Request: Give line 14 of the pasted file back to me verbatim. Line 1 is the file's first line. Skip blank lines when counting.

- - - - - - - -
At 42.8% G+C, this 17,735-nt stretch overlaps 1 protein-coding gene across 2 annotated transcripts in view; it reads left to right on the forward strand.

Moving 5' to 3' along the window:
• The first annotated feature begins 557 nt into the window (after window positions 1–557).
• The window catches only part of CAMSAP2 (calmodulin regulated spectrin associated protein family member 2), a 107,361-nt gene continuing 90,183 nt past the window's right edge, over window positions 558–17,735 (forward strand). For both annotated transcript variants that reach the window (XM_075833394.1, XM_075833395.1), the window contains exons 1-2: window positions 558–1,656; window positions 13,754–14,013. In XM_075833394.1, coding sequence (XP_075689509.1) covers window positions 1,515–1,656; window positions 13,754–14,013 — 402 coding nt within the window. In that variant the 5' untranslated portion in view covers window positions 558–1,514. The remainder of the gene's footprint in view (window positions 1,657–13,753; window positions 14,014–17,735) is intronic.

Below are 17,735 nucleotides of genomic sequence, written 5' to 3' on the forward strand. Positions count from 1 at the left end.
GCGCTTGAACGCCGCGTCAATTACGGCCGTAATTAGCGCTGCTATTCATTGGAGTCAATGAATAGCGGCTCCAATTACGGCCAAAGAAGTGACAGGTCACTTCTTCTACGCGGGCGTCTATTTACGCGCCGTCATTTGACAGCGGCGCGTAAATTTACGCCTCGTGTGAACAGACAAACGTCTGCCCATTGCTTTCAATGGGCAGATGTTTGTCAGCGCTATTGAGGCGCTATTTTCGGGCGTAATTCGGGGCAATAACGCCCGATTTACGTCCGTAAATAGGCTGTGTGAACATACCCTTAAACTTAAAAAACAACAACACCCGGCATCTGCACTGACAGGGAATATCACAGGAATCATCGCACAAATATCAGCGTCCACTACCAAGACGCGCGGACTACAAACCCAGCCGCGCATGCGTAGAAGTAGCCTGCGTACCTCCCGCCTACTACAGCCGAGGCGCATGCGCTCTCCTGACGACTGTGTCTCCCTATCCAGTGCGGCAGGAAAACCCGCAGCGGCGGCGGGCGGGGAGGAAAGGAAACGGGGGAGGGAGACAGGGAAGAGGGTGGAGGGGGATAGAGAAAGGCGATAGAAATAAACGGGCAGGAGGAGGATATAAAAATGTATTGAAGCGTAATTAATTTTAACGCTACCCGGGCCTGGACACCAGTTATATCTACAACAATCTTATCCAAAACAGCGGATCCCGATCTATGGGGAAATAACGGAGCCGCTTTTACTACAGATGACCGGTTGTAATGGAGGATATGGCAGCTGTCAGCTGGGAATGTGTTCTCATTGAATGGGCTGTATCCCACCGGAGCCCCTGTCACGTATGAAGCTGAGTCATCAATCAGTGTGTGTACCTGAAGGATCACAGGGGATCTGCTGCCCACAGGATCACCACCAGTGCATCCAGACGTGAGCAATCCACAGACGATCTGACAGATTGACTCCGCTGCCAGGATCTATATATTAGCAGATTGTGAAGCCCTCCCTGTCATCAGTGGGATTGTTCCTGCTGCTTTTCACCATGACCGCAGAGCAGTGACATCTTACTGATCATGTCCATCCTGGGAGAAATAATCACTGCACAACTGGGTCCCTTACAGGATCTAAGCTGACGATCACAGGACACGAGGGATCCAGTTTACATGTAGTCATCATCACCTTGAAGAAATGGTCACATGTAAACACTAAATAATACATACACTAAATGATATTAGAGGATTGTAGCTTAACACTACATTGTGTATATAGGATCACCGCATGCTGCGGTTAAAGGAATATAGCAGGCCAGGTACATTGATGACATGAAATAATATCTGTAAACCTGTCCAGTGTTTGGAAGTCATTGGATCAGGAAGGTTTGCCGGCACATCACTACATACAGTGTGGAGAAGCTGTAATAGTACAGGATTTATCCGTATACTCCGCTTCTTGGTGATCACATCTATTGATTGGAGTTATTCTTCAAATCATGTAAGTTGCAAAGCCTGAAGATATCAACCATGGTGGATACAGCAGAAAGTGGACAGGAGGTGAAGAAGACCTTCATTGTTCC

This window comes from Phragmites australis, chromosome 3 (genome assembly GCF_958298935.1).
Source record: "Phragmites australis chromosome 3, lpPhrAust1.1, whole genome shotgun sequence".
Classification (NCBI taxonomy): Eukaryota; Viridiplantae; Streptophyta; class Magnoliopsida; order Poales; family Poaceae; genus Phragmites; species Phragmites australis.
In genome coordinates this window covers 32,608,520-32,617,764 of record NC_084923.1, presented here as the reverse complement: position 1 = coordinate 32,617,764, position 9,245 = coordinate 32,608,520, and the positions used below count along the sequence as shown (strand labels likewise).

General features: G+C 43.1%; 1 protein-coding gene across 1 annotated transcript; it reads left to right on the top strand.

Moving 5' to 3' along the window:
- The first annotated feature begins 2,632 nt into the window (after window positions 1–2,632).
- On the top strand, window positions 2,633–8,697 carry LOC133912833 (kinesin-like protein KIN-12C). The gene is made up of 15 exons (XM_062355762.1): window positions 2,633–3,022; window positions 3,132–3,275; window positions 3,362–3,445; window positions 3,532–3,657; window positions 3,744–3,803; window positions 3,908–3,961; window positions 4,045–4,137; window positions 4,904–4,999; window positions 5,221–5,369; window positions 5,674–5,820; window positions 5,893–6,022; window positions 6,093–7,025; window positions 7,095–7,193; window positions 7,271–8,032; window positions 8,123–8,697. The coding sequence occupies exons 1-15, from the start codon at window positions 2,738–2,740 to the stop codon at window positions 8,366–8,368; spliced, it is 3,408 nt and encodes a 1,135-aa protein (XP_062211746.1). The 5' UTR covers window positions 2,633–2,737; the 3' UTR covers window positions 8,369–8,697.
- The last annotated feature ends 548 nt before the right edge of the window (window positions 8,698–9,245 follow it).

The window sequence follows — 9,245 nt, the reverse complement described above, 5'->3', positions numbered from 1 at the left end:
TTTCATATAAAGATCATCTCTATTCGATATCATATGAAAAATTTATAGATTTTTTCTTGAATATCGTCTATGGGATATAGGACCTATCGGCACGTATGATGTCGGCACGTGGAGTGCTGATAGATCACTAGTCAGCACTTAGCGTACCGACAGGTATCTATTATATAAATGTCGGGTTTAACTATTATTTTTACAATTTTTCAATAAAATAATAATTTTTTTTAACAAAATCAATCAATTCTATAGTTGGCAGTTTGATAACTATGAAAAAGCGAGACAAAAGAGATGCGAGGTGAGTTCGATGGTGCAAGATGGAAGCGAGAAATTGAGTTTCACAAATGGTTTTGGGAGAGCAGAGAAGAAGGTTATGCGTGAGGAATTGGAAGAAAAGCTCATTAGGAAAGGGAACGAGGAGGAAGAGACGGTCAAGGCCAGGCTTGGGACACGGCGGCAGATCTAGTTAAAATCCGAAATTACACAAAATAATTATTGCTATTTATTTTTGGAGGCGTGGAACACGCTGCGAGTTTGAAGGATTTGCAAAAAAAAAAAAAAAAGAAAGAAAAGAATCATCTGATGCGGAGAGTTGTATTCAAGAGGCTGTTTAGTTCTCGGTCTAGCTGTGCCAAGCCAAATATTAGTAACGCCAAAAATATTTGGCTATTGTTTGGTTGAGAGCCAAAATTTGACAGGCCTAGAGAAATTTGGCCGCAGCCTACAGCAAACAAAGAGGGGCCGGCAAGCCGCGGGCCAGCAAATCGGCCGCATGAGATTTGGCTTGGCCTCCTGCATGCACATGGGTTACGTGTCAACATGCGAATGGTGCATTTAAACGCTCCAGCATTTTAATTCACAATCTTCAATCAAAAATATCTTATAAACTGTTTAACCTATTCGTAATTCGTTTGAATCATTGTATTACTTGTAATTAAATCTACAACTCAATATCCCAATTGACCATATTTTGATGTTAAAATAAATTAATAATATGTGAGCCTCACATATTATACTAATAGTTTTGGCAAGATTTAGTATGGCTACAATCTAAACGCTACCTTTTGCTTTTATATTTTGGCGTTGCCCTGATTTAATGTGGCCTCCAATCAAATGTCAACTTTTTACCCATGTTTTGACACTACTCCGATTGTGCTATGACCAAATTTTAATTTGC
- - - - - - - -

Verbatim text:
- On the top strand, window positions 2,633–8,697 carry LOC133912833 (kinesin-like protein KIN-12C). The gene is made up of 15 exons (XM_062355762.1): window positions 2,633–3,022; window positions 3,132–3,275; window positions 3,362–3,445; window positions 3,532–3,657; window positions 3,744–3,803; window positions 3,908–3,961; window positions 4,045–4,137; window positions 4,904–4,999; window positions 5,221–5,369; window positions 5,674–5,820; window positions 5,893–6,022; window positions 6,093–7,025; window positions 7,095–7,193; window positions 7,271–8,032; window positions 8,123–8,697. The coding sequence occupies exons 1-15, from the start codon at window positions 2,738–2,740 to the stop codon at window positions 8,366–8,368; spliced, it is 3,408 nt and encodes a 1,135-aa protein (XP_062211746.1). The 5' UTR covers window positions 2,633–2,737; the 3' UTR covers window positions 8,369–8,697.